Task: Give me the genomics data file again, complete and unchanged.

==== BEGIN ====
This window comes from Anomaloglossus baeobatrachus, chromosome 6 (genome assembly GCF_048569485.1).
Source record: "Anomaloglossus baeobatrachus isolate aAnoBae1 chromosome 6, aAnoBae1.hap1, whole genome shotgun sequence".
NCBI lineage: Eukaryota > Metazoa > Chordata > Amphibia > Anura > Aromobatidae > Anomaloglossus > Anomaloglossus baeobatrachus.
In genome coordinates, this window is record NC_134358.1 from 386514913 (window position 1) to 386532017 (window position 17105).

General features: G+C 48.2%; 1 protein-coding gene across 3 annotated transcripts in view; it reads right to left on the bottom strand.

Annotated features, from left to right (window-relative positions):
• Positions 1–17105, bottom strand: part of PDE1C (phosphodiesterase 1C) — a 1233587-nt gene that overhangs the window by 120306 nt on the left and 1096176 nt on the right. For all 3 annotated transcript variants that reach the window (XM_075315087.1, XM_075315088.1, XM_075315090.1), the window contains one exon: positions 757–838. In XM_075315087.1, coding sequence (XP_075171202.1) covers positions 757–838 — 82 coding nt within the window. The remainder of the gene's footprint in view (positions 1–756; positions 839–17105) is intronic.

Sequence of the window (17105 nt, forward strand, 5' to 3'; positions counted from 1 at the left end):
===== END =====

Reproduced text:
This window comes from Anomaloglossus baeobatrachus, chromosome 6 (genome assembly GCF_048569485.1).
Source record: "Anomaloglossus baeobatrachus isolate aAnoBae1 chromosome 6, aAnoBae1.hap1, whole genome shotgun sequence".
NCBI lineage: Eukaryota > Metazoa > Chordata > Amphibia > Anura > Aromobatidae > Anomaloglossus > Anomaloglossus baeobatrachus.
In genome coordinates, this window is record NC_134358.1 from 386514913 (window position 1) to 386532017 (window position 17105).

General features: G+C 48.2%; 1 protein-coding gene across 3 annotated transcripts in view; it reads right to left on the bottom strand.

Annotated features, from left to right (window-relative positions):
• Positions 1–17105, bottom strand: part of PDE1C (phosphodiesterase 1C) — a 1233587-nt gene that overhangs the window by 120306 nt on the left and 1096176 nt on the right. For all 3 annotated transcript variants that reach the window (XM_075315087.1, XM_075315088.1, XM_075315090.1), the window contains one exon: positions 757–838. In XM_075315087.1, coding sequence (XP_075171202.1) covers positions 757–838 — 82 coding nt within the window. The remainder of the gene's footprint in view (positions 1–756; positions 839–17105) is intronic.

Sequence of the window (17105 nt, forward strand, 5' to 3'; positions counted from 1 at the left end):